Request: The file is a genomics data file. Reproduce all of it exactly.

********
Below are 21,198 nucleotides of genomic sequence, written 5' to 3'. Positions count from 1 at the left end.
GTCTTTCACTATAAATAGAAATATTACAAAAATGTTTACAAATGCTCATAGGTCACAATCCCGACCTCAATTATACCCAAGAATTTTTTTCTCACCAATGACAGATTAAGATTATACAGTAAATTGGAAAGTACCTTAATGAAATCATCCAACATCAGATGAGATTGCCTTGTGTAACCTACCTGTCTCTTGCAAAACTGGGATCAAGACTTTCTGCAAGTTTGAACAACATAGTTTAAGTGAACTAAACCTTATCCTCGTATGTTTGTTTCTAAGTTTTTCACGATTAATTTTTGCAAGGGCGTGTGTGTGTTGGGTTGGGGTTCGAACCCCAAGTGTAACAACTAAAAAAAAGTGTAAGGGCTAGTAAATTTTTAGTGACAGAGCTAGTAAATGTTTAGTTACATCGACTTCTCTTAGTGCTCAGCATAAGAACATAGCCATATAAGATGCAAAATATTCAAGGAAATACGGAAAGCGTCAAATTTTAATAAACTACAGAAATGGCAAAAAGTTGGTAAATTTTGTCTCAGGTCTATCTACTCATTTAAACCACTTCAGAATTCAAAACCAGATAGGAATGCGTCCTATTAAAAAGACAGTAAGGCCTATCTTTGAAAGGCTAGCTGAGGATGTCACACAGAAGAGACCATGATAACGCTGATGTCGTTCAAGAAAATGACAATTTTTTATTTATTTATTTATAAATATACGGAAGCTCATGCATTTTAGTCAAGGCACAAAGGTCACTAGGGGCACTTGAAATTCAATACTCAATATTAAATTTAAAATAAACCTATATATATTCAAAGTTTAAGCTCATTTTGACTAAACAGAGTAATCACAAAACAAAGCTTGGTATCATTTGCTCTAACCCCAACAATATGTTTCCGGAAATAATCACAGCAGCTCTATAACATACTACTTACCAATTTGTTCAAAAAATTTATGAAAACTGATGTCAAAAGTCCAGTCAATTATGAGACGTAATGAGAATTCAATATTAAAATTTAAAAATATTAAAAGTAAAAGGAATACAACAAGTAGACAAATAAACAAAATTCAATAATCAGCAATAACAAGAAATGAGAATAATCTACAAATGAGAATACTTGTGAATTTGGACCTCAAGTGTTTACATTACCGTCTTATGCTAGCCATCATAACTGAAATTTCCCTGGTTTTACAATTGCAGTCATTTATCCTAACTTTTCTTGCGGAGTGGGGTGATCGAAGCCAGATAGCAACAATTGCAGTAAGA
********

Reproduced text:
Below are 21,198 nucleotides of genomic sequence, written 5' to 3'. Positions count from 1 at the left end.
GTCTTTCACTATAAATAGAAATATTACAAAAATGTTTACAAATGCTCATAGGTCACAATCCCGACCTCAATTATACCCAAGAATTTTTTTCTCACCAATGACAGATTAAGATTATACAGTAAATTGGAAAGTACCTTAATGAAATCATCCAACATCAGATGAGATTGCCTTGTGTAACCTACCTGTCTCTTGCAAAACTGGGATCAAGACTTTCTGCAAGTTTGAACAACATAGTTTAAGTGAACTAAACCTTATCCTCGTATGTTTGTTTCTAAGTTTTTCACGATTAATTTTTGCAAGGGCGTGTGTGTGTTGGGTTGGGGTTCGAACCCCAAGTGTAACAACTAAAAAAAAGTGTAAGGGCTAGTAAATTTTTAGTGACAGAGCTAGTAAATGTTTAGTTACATCGACTTCTCTTAGTGCTCAGCATAAGAACATAGCCATATAAGATGCAAAATATTCAAGGAAATACGGAAAGCGTCAAATTTTAATAAACTACAGAAATGGCAAAAAGTTGGTAAATTTTGTCTCAGGTCTATCTACTCATTTAAACCACTTCAGAATTCAAAACCAGATAGGAATGCGTCCTATTAAAAAGACAGTAAGGCCTATCTTTGAAAGGCTAGCTGAGGATGTCACACAGAAGAGACCATGATAACGCTGATGTCGTTCAAGAAAATGACAATTTTTTATTTATTTATTTATAAATATACGGAAGCTCATGCATTTTAGTCAAGGCACAAAGGTCACTAGGGGCACTTGAAATTCAATACTCAATATTAAATTTAAAATAAACCTATATATATTCAAAGTTTAAGCTCATTTTGACTAAACAGAGTAATCACAAAACAAAGCTTGGTATCATTTGCTCTAACCCCAACAATATGTTTCCGGAAATAATCACAGCAGCTCTATAACATACTACTTACCAATTTGTTCAAAAAATTTATGAAAACTGATGTCAAAAGTCCAGTCAATTATGAGACGTAATGAGAATTCAATATTAAAATTTAAAAATATTAAAAGTAAAAGGAATACAACAAGTAGACAAATAAACAAAATTCAATAATCAGCAATAACAAGAAATGAGAATAATCTACAAATGAGAATACTTGTGAATTTGGACCTCAAGTGTTTACATTACCGTCTTATGCTAGCCATCATAACTGAAATTTCCCTGGTTTTACAATTGCAGTCATTTATCCTAACTTTTCTTGCGGAGTGGGGTGATCGAAGCCAGATAGCAACAATTGCAGTAAGA